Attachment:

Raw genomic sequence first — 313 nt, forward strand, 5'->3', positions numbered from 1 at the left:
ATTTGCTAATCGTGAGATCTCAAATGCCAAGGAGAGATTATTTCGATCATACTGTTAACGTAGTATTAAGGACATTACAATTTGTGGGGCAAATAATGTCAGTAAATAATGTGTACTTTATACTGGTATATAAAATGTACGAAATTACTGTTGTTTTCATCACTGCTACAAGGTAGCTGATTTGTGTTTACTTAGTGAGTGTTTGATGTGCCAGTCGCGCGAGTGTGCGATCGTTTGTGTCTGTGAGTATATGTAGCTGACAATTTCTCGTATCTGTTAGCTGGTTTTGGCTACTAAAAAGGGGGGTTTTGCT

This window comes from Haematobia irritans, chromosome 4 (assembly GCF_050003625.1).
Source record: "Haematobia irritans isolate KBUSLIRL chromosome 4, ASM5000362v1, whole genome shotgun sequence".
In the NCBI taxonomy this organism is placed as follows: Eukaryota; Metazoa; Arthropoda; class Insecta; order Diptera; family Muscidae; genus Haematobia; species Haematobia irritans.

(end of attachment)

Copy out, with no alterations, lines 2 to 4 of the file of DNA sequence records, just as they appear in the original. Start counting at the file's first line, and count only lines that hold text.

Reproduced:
ATTTGCTAATCGTGAGATCTCAAATGCCAAGGAGAGATTATTTCGATCATACTGTTAACGTAGTATTAAGGACATTACAATTTGTGGGGCAAATAATGTCAGTAAATAATGTGTACTTTATACTGGTATATAAAATGTACGAAATTACTGTTGTTTTCATCACTGCTACAAGGTAGCTGATTTGTGTTTACTTAGTGAGTGTTTGATGTGCCAGTCGCGCGAGTGTGCGATCGTTTGTGTCTGTGAGTATATGTAGCTGACAATTTCTCGTATCTGTTAGCTGGTTTTGGCTACTAAAAAGGGGGGTTTTGCT

This window comes from Haematobia irritans, chromosome 4 (assembly GCF_050003625.1).
Source record: "Haematobia irritans isolate KBUSLIRL chromosome 4, ASM5000362v1, whole genome shotgun sequence".